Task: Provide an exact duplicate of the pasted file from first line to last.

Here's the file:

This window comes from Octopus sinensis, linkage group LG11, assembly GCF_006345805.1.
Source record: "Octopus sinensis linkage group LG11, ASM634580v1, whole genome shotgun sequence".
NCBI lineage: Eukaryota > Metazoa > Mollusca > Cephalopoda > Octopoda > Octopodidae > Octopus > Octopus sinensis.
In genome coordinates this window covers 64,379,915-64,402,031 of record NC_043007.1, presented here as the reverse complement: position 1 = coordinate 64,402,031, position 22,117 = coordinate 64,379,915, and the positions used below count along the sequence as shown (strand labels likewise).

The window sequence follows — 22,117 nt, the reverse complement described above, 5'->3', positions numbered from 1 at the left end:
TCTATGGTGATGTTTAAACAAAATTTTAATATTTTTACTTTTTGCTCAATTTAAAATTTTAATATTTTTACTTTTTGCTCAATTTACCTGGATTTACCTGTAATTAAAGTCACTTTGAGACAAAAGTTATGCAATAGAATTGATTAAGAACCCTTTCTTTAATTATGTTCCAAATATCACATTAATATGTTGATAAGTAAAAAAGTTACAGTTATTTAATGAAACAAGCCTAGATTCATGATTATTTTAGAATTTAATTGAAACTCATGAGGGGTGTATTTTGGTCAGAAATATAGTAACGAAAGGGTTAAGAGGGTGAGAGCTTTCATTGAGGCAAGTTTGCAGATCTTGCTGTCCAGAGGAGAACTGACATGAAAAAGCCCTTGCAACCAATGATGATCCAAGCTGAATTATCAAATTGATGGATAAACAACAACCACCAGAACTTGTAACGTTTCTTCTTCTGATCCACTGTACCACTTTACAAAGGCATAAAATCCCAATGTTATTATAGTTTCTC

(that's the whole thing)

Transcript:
This window comes from Octopus sinensis, linkage group LG11, assembly GCF_006345805.1.
Source record: "Octopus sinensis linkage group LG11, ASM634580v1, whole genome shotgun sequence".
NCBI lineage: Eukaryota > Metazoa > Mollusca > Cephalopoda > Octopoda > Octopodidae > Octopus > Octopus sinensis.
In genome coordinates this window covers 64,379,915-64,402,031 of record NC_043007.1, presented here as the reverse complement: position 1 = coordinate 64,402,031, position 22,117 = coordinate 64,379,915, and the positions used below count along the sequence as shown (strand labels likewise).

The window sequence follows — 22,117 nt, the reverse complement described above, 5'->3', positions numbered from 1 at the left end:
TCTATGGTGATGTTTAAACAAAATTTTAATATTTTTACTTTTTGCTCAATTTAAAATTTTAATATTTTTACTTTTTGCTCAATTTACCTGGATTTACCTGTAATTAAAGTCACTTTGAGACAAAAGTTATGCAATAGAATTGATTAAGAACCCTTTCTTTAATTATGTTCCAAATATCACATTAATATGTTGATAAGTAAAAAAGTTACAGTTATTTAATGAAACAAGCCTAGATTCATGATTATTTTAGAATTTAATTGAAACTCATGAGGGGTGTATTTTGGTCAGAAATATAGTAACGAAAGGGTTAAGAGGGTGAGAGCTTTCATTGAGGCAAGTTTGCAGATCTTGCTGTCCAGAGGAGAACTGACATGAAAAAGCCCTTGCAACCAATGATGATCCAAGCTGAATTATCAAATTGATGGATAAACAACAACCACCAGAACTTGTAACGTTTCTTCTTCTGATCCACTGTACCACTTTACAAAGGCATAAAATCCCAATGTTATTATAGTTTCTC